danger
COVID-19 Risk Level for Multnomah County: High Risk

Will 2020 be the first sewage-free year for the Willamette River?

Press release

With 11 days until the end of the year, a heavy rain storm led to the first combined sewer overflow of 2020.

Published
Updated

This Dec. 20, 2020 CSO Advisory updates the December 10 news release - Atmospheric river dashes hope that 2020 would set a record for zero overflows to the Willamette River

———-

December 10, 2020 - In a year where good news seems scarce, Portland may reach a historic milestone for Willamette River water quality. The year 2020 is on track to be the first in modern history with zero combined sewer overflows to the river. 

That’s a triumph of Portland’s investment in the Big Pipe Project, the $1.4 billion 20-year-long public infrastructure project that dramatically reduced such incidents and changed Portland’s relationship with its river. Overflows that used to be common - occurring about 50 times a rainy season, sometimes for days on end - now are rare. Environmental Services projects about four overflows per rainy season, a 94 percent reduction. 

Animated graphic that shows Big Pipe filling to 51% capacity on Nov 13 with sewage and stormwater

Still, the river has never experienced a zero-overflow year before or since the Big Pipe completion in 2011.

“The Big Pipe Project continues to make a big difference,” said Environmental Services Director Michael Jordan. “We enjoy the benefits every day of a river clean enough to swim, paddle, and play. The result of our investment is that river recreation has soared, and river water quality has vastly improved for people and wildlife.”

The year’s not over? Portland right now can celebrate a 16-month streak and counting. 

The last overflow was August 2019, a 15-minute incident from a single outfall near Sauvie Island from a hyper-local storm. The last overflow that affected Portland’s entire stretch of the river was in April 2018.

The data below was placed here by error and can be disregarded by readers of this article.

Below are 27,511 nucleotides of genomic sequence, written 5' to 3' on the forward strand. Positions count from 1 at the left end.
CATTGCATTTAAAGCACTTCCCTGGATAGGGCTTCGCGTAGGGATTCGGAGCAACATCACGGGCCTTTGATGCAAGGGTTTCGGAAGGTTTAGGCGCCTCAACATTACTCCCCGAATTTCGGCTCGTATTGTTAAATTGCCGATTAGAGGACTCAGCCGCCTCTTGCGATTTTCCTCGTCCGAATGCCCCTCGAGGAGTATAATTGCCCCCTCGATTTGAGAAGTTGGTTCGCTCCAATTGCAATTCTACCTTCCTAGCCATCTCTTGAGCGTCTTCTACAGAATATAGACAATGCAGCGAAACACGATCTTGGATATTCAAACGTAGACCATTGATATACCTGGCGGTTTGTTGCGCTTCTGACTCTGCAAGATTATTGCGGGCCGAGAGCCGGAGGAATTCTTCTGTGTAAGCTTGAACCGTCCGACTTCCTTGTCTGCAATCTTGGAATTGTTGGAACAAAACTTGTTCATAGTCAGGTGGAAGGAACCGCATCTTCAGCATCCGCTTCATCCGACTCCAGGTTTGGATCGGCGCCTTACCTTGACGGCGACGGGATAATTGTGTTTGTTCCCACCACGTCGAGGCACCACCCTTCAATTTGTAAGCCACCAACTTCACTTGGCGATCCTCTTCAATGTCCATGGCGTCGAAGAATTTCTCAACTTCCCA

The Big Pipe Project is named after its main features - two giant pipes that absorb sewage and stormwater during rain storms and send that mixture to the city’s treatment plant. It took a generation to build - 20 years - and included many related projects, from nature-based solutions such as rain gardens and disconnecting home downspouts to let soil and plants soak up rain, to complex new pipes and pumping systems. In addition to the Willamette River big pipes, a similar pipe along the Columbia Slough has reduced overflows by 99 percent. 

Environmental Services plotted the last big storm, which peaked on November 13. Before the Big Pipe Project, that rainfall of over an inch of rain in 12 hours surely would have led to an overflow. Instead Big Pipe levels never reached above 51 percent, leaving plenty of capacity and keeping the Willamette River sewage-free.

The City of Portland Bureau of Environmental Services - your sewer and stormwater utility - provides Portland residents with programs to protect water quality and public health, including wastewater collection and treatment, sewer construction and maintenance, stormwater management, and stream and watershed restoration. Follow on Twitter - @BESPortland.